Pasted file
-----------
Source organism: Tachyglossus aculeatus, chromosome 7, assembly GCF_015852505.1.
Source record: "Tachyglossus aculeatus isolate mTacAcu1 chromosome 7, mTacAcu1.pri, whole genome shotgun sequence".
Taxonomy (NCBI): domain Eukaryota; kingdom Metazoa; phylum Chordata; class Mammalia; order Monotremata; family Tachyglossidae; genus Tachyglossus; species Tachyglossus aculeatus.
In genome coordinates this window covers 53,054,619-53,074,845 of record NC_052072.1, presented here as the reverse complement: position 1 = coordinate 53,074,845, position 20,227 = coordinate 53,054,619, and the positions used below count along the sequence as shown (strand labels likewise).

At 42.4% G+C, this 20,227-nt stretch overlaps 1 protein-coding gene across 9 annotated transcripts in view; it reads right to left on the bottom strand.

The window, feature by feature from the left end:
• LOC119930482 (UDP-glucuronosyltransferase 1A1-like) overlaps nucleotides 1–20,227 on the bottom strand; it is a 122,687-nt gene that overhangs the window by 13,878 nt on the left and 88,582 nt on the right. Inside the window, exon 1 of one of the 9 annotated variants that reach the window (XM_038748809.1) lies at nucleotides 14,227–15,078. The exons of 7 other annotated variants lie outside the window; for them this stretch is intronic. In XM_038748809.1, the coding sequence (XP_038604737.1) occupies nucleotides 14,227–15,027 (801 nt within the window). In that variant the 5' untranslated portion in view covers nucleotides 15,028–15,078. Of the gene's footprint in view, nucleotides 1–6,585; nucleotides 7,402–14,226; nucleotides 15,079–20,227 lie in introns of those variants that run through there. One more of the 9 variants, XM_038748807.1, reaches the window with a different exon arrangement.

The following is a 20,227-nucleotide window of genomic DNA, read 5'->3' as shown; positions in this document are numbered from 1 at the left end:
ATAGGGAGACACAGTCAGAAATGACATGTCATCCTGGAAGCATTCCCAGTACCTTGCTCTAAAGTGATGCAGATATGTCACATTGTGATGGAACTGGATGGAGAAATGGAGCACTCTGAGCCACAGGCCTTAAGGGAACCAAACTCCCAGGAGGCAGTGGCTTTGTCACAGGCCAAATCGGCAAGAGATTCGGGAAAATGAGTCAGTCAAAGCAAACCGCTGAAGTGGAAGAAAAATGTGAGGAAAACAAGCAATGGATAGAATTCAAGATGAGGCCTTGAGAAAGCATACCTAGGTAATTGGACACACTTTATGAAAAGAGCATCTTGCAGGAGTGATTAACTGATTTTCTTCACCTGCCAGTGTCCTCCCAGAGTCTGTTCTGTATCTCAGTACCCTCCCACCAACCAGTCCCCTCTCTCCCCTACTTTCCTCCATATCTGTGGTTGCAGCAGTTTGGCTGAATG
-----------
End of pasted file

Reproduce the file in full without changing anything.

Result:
Source organism: Tachyglossus aculeatus, chromosome 7, assembly GCF_015852505.1.
Source record: "Tachyglossus aculeatus isolate mTacAcu1 chromosome 7, mTacAcu1.pri, whole genome shotgun sequence".
Taxonomy (NCBI): domain Eukaryota; kingdom Metazoa; phylum Chordata; class Mammalia; order Monotremata; family Tachyglossidae; genus Tachyglossus; species Tachyglossus aculeatus.
In genome coordinates this window covers 53,054,619-53,074,845 of record NC_052072.1, presented here as the reverse complement: position 1 = coordinate 53,074,845, position 20,227 = coordinate 53,054,619, and the positions used below count along the sequence as shown (strand labels likewise).

At 42.4% G+C, this 20,227-nt stretch overlaps 1 protein-coding gene across 9 annotated transcripts in view; it reads right to left on the bottom strand.

The window, feature by feature from the left end:
• LOC119930482 (UDP-glucuronosyltransferase 1A1-like) overlaps nucleotides 1–20,227 on the bottom strand; it is a 122,687-nt gene that overhangs the window by 13,878 nt on the left and 88,582 nt on the right. Inside the window, exon 1 of one of the 9 annotated variants that reach the window (XM_038748809.1) lies at nucleotides 14,227–15,078. The exons of 7 other annotated variants lie outside the window; for them this stretch is intronic. In XM_038748809.1, the coding sequence (XP_038604737.1) occupies nucleotides 14,227–15,027 (801 nt within the window). In that variant the 5' untranslated portion in view covers nucleotides 15,028–15,078. Of the gene's footprint in view, nucleotides 1–6,585; nucleotides 7,402–14,226; nucleotides 15,079–20,227 lie in introns of those variants that run through there. One more of the 9 variants, XM_038748807.1, reaches the window with a different exon arrangement.

The following is a 20,227-nucleotide window of genomic DNA, read 5'->3' as shown; positions in this document are numbered from 1 at the left end:
ATAGGGAGACACAGTCAGAAATGACATGTCATCCTGGAAGCATTCCCAGTACCTTGCTCTAAAGTGATGCAGATATGTCACATTGTGATGGAACTGGATGGAGAAATGGAGCACTCTGAGCCACAGGCCTTAAGGGAACCAAACTCCCAGGAGGCAGTGGCTTTGTCACAGGCCAAATCGGCAAGAGATTCGGGAAAATGAGTCAGTCAAAGCAAACCGCTGAAGTGGAAGAAAAATGTGAGGAAAACAAGCAATGGATAGAATTCAAGATGAGGCCTTGAGAAAGCATACCTAGGTAATTGGACACACTTTATGAAAAGAGCATCTTGCAGGAGTGATTAACTGATTTTCTTCACCTGCCAGTGTCCTCCCAGAGTCTGTTCTGTATCTCAGTACCCTCCCACCAACCAGTCCCCTCTCTCCCCTACTTTCCTCCATATCTGTGGTTGCAGCAGTTTGGCTGAATG